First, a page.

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Ethnic Food Decoded

By Stett Holbrook

OVER THE years, I've developed a mental glossary of ethnic foods and ingredients in my duties as a restaurant critic and food writer. Drop me into a Mexican, Japanese or Indian restaurant, and I'll do pretty well, but I confess I need some help when I venture further afield into less familiar territory like, say, Senegalese or Estonian cuisine. But discovering new dishes and learning about new ingredients is part of what makes eating out so enjoyable.

When in doubt, I'll consult my reference library and start Googling away to learn about an unfamiliar cuisine. But the publication of Daniel Blum's Pocket Dictionary of Ethnic Foods (Word Craft Publishing, wordcraftpub.com, $9.95) has made life a bit easier for both food critics like me and ethnic food lovers.

The slim, maroon-colored book, which looks suspiciously like a Zagat guide, is filled with more than 1,400 ethnic dishes from everywhere from Afghanistan to West Africa. The book is especially strong in South and East Asian cuisines. Blum is the president of a home-inspection service company in Washington, D.C. Besides being home to a militant religious fundamentalist regime, our nation's capital is a United Nations of ethnic eateries, and it is clear that Blum has spent some serious time eating around town. Over the course of his eating out, Blum compiled a glossary of dishes that grew into this book.

I did my best to stump Blum and racked my brain for terms he omitted. Where's Mexico's huitlacoche (corn fungus) or Uzbekistan's classic noodle dish lagman? But the book is quite comprehensive, and it is obvious that clear Blum is a serious chowhound.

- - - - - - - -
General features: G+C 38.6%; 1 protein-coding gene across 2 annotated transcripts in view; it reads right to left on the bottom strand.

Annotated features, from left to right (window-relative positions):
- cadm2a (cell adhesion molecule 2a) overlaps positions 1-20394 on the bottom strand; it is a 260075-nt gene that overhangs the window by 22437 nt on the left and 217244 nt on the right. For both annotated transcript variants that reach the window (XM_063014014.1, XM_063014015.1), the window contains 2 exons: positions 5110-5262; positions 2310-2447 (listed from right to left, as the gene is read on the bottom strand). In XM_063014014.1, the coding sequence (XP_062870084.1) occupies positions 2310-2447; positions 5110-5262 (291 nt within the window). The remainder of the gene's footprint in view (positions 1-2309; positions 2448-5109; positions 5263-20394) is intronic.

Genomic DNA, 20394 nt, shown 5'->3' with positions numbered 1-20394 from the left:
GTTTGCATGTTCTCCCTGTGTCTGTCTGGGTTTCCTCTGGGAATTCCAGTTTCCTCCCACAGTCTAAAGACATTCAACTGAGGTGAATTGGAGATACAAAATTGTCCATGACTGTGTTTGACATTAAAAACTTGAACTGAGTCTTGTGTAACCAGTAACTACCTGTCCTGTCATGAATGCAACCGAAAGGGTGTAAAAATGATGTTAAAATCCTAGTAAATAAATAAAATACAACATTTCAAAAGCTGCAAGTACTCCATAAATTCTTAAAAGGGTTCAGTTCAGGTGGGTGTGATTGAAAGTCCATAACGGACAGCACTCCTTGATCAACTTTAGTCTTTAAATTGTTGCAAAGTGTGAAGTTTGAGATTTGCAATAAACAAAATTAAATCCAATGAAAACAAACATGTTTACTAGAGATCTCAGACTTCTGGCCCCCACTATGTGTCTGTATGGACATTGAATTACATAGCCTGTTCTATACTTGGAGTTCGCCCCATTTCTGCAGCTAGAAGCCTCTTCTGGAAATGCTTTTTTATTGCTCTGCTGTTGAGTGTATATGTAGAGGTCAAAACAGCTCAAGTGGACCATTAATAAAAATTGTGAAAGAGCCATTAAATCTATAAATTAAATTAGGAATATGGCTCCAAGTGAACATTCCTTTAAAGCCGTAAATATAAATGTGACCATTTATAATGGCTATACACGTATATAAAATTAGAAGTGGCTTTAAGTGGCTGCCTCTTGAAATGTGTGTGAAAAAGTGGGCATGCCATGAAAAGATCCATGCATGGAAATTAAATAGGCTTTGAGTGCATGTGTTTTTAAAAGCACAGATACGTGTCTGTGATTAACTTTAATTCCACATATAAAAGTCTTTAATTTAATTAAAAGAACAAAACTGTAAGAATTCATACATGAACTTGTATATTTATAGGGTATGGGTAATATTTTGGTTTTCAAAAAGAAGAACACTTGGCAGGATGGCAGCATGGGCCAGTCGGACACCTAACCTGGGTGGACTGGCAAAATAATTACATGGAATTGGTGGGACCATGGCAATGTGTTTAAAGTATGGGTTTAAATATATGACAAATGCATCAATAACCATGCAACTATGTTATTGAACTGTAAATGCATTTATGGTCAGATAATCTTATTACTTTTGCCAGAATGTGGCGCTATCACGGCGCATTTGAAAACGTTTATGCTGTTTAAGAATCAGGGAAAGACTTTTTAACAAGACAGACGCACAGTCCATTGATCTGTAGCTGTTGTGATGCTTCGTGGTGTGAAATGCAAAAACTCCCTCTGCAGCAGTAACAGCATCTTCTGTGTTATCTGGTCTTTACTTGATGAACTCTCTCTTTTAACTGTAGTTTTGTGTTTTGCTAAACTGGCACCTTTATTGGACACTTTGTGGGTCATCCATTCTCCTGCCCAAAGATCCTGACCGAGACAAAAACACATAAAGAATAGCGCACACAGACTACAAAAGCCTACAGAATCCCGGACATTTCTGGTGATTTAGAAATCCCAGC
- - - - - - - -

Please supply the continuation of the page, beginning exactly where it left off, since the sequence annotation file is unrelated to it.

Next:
Manresa Overseas

You already know that Los Gatos' sublime Manresa Restaurant is one of the most sought-after reservations in California. Now the Brits are taking note, too. Earlier this month, the London Observer named Manresa and chef David Kinch as one of the "20 Big Ideas in 2005." In particular, the paper's food critic Jay Rayner said his 26-course (they were small courses) meal at Manresa was his most memorable in 2004.

"The three-course structure is old hat, as the tapas-isation of restaurants takes hold," says Rayner. "It pointed up the simple truth that the starter-main-course-pudding structure really is as much of a bore for chef as for dinner."

Manresa general manager Michael Kean says reservations have been coming in from London as a result of the good press. That should make landing a Saturday night reservation even harder.

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From the January 26-February 1, 2005 issue of Metro, Silicon Valley's Weekly Newspaper.

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